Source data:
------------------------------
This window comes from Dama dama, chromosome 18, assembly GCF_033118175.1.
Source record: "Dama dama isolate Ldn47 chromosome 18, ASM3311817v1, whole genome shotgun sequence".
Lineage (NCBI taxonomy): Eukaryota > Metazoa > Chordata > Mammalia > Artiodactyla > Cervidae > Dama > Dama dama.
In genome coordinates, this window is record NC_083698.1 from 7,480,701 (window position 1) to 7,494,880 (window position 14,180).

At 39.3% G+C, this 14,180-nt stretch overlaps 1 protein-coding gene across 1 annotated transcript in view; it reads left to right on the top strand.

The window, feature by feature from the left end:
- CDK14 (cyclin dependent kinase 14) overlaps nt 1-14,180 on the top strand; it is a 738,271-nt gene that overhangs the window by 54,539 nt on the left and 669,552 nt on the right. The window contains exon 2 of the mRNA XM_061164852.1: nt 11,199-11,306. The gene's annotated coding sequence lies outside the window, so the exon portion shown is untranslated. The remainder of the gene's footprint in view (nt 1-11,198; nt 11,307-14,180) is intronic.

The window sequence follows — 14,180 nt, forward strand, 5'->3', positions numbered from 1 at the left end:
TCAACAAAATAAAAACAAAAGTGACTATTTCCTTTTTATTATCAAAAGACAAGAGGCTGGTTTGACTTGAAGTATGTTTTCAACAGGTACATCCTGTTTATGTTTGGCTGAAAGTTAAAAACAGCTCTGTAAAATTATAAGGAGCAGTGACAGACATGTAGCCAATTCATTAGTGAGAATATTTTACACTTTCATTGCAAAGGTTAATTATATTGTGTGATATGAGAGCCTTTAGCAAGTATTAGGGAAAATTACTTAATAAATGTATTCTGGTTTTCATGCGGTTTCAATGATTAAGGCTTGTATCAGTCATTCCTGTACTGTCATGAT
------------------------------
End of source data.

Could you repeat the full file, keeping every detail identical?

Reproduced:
This window comes from Dama dama, chromosome 18, assembly GCF_033118175.1.
Source record: "Dama dama isolate Ldn47 chromosome 18, ASM3311817v1, whole genome shotgun sequence".
Lineage (NCBI taxonomy): Eukaryota > Metazoa > Chordata > Mammalia > Artiodactyla > Cervidae > Dama > Dama dama.
In genome coordinates, this window is record NC_083698.1 from 7,480,701 (window position 1) to 7,494,880 (window position 14,180).

At 39.3% G+C, this 14,180-nt stretch overlaps 1 protein-coding gene across 1 annotated transcript in view; it reads left to right on the top strand.

The window, feature by feature from the left end:
- CDK14 (cyclin dependent kinase 14) overlaps nt 1-14,180 on the top strand; it is a 738,271-nt gene that overhangs the window by 54,539 nt on the left and 669,552 nt on the right. The window contains exon 2 of the mRNA XM_061164852.1: nt 11,199-11,306. The gene's annotated coding sequence lies outside the window, so the exon portion shown is untranslated. The remainder of the gene's footprint in view (nt 1-11,198; nt 11,307-14,180) is intronic.

The window sequence follows — 14,180 nt, forward strand, 5'->3', positions numbered from 1 at the left end:
TCAACAAAATAAAAACAAAAGTGACTATTTCCTTTTTATTATCAAAAGACAAGAGGCTGGTTTGACTTGAAGTATGTTTTCAACAGGTACATCCTGTTTATGTTTGGCTGAAAGTTAAAAACAGCTCTGTAAAATTATAAGGAGCAGTGACAGACATGTAGCCAATTCATTAGTGAGAATATTTTACACTTTCATTGCAAAGGTTAATTATATTGTGTGATATGAGAGCCTTTAGCAAGTATTAGGGAAAATTACTTAATAAATGTATTCTGGTTTTCATGCGGTTTCAATGATTAAGGCTTGTATCAGTCATTCCTGTACTGTCATGAT